Slate on Monday announced a new subscription model that it wants to be super sure you know is not a paywall. Called Slate Plus, it keeps most content available for free, but offers subscribers bonuses such as online chats with reporters. The subscribers will pay $5 a month or $50 a year. The bonuses also include discounts or special seats at Slate events and early access to some articles.
"It’s not a paywall," David Plotz, the editor of the online magazine, wrote in a post announcing the service -- twice.
"Our model is Amazon Prime, which just keeps on adding benefits," he wrote. Amazon Prime, which started as a membership program that offered free shipping on most orders for an annual flat fee, has added new features including streaming video and an e-book lending library since its inception -- and only raised the price once in nine years.
Readers may remember that this very outlet, The Washington Post, was bought by Amazon.com founder and chief executive Jeffrey P. Bezos last year. But not every publication owned by what was then The Washington Post Co., now Graham Holdings, was part of the deal. Some properties, including Slate and Foreign Policy, were left out.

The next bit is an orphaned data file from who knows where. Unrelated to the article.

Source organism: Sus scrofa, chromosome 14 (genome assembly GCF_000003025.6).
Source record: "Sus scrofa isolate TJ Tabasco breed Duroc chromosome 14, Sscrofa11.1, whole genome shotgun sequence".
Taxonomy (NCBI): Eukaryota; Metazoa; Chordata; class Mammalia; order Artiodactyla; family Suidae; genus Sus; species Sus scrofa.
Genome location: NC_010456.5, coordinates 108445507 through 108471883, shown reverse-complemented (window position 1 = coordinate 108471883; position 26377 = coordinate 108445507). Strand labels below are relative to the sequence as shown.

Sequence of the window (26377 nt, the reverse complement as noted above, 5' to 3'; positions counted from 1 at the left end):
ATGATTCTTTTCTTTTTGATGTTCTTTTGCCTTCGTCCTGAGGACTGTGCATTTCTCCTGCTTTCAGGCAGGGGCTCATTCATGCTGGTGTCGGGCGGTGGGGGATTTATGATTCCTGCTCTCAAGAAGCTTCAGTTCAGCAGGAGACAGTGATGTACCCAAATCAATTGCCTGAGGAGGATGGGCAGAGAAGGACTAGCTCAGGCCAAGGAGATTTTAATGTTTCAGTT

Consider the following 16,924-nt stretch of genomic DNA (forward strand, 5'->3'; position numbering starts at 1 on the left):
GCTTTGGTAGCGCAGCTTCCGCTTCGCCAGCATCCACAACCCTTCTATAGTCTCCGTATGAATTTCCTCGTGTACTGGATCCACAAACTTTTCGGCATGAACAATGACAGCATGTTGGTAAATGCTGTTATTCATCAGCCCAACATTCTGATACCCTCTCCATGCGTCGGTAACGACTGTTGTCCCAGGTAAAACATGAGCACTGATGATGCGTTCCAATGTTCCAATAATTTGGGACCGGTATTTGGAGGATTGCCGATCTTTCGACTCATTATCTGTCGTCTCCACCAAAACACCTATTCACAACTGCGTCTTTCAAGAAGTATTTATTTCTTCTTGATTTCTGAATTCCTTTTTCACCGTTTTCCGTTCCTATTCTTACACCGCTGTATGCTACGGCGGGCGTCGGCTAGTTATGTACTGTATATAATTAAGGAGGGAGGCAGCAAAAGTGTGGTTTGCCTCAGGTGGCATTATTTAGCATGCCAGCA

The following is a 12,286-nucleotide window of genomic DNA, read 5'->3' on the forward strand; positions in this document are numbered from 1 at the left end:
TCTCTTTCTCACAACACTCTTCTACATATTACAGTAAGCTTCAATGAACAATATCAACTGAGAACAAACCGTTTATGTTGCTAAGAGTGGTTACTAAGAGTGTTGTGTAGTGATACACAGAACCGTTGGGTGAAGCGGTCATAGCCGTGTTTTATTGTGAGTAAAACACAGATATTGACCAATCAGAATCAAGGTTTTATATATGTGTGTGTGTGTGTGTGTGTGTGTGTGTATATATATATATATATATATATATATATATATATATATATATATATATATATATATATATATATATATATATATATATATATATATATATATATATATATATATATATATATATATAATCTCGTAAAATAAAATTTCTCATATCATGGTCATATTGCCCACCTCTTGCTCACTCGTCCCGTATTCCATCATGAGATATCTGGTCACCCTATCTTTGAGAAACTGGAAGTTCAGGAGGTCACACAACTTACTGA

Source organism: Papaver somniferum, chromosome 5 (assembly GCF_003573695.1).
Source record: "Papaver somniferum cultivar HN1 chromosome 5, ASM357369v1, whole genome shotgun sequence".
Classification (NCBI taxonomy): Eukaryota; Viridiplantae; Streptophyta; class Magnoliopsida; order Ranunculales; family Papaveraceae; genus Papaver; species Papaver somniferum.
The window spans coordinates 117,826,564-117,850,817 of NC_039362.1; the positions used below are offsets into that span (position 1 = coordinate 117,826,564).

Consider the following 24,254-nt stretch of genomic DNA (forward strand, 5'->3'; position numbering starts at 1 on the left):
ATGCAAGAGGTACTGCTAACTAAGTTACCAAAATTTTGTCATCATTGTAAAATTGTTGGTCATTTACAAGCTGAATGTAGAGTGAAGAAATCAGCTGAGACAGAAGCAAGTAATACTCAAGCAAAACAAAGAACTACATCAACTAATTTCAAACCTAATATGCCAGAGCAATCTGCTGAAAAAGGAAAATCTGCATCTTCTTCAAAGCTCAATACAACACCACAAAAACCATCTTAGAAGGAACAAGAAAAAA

It's no secret that media outlets have struggled to figure out how best to monetize their content -- arguably, that's what led to The Washington Post's sale in the first place. And Slate, like many sites, has primarily relied on advertising since its inception as one of the earliest online only outlets nearly 18 years ago.
"And while advertising remains central to our success, we think we’d be better off if we were less dependent on it," writes Plotz. "We also think it’s important to give readers a stake in the journalism they value."
Slate is far from the first online media outlet to give a subscription model a try, but many including The Post and the New York Times use a paywall that kicks in after a set number of visits per month to encourage regular readers to sign up.
In fact, Slate tried out a more traditional subscription model along those lines in the late 1990s, before the outlet was sold to The Washington Post Co. by Microsoft in 2004. But perhaps the most direct analogue to Slate's new set up is Talking Point Memo's membership program, which is known as TPM Prime.